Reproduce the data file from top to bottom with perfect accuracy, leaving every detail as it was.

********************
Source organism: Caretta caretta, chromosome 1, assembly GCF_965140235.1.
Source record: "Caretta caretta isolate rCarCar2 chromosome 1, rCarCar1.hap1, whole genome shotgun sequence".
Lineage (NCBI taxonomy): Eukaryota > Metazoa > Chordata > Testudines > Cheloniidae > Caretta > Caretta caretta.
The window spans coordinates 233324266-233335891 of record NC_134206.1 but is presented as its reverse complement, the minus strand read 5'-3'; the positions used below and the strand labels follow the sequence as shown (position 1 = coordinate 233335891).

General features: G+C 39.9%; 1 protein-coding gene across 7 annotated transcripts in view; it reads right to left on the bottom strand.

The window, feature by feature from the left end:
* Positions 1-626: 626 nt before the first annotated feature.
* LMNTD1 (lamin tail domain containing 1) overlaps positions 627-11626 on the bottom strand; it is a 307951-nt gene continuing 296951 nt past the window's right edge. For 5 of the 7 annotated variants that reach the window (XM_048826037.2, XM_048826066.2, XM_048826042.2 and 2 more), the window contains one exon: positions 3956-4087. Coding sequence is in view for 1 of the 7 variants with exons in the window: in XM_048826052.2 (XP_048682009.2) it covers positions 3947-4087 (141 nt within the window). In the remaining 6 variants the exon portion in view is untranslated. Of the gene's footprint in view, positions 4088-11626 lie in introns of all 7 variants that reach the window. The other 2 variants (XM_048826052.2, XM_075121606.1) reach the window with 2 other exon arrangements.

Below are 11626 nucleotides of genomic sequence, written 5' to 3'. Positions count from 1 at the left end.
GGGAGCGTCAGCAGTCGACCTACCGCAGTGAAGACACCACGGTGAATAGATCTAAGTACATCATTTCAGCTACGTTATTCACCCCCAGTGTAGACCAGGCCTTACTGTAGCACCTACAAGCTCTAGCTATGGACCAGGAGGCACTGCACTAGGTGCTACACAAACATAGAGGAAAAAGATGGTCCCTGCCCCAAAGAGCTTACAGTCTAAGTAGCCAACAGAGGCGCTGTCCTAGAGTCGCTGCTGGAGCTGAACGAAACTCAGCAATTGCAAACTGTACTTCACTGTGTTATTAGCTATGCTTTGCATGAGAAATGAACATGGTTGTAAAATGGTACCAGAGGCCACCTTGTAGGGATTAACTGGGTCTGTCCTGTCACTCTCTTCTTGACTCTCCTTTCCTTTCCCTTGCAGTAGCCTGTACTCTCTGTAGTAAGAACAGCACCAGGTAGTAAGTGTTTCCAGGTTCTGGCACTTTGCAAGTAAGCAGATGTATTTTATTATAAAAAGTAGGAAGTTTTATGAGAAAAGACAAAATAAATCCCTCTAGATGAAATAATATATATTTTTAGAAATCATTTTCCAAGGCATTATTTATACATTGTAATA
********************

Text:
Source organism: Caretta caretta, chromosome 1, assembly GCF_965140235.1.
Source record: "Caretta caretta isolate rCarCar2 chromosome 1, rCarCar1.hap1, whole genome shotgun sequence".
Lineage (NCBI taxonomy): Eukaryota > Metazoa > Chordata > Testudines > Cheloniidae > Caretta > Caretta caretta.
The window spans coordinates 233324266-233335891 of record NC_134206.1 but is presented as its reverse complement, the minus strand read 5'-3'; the positions used below and the strand labels follow the sequence as shown (position 1 = coordinate 233335891).

General features: G+C 39.9%; 1 protein-coding gene across 7 annotated transcripts in view; it reads right to left on the bottom strand.

The window, feature by feature from the left end:
* Positions 1-626: 626 nt before the first annotated feature.
* LMNTD1 (lamin tail domain containing 1) overlaps positions 627-11626 on the bottom strand; it is a 307951-nt gene continuing 296951 nt past the window's right edge. For 5 of the 7 annotated variants that reach the window (XM_048826037.2, XM_048826066.2, XM_048826042.2 and 2 more), the window contains one exon: positions 3956-4087. Coding sequence is in view for 1 of the 7 variants with exons in the window: in XM_048826052.2 (XP_048682009.2) it covers positions 3947-4087 (141 nt within the window). In the remaining 6 variants the exon portion in view is untranslated. Of the gene's footprint in view, positions 4088-11626 lie in introns of all 7 variants that reach the window. The other 2 variants (XM_048826052.2, XM_075121606.1) reach the window with 2 other exon arrangements.

Below are 11626 nucleotides of genomic sequence, written 5' to 3'. Positions count from 1 at the left end.
GGGAGCGTCAGCAGTCGACCTACCGCAGTGAAGACACCACGGTGAATAGATCTAAGTACATCATTTCAGCTACGTTATTCACCCCCAGTGTAGACCAGGCCTTACTGTAGCACCTACAAGCTCTAGCTATGGACCAGGAGGCACTGCACTAGGTGCTACACAAACATAGAGGAAAAAGATGGTCCCTGCCCCAAAGAGCTTACAGTCTAAGTAGCCAACAGAGGCGCTGTCCTAGAGTCGCTGCTGGAGCTGAACGAAACTCAGCAATTGCAAACTGTACTTCACTGTGTTATTAGCTATGCTTTGCATGAGAAATGAACATGGTTGTAAAATGGTACCAGAGGCCACCTTGTAGGGATTAACTGGGTCTGTCCTGTCACTCTCTTCTTGACTCTCCTTTCCTTTCCCTTGCAGTAGCCTGTACTCTCTGTAGTAAGAACAGCACCAGGTAGTAAGTGTTTCCAGGTTCTGGCACTTTGCAAGTAAGCAGATGTATTTTATTATAAAAAGTAGGAAGTTTTATGAGAAAAGACAAAATAAATCCCTCTAGATGAAATAATATATATTTTTAGAAATCATTTTCCAAGGCATTATTTATACATTGTAATA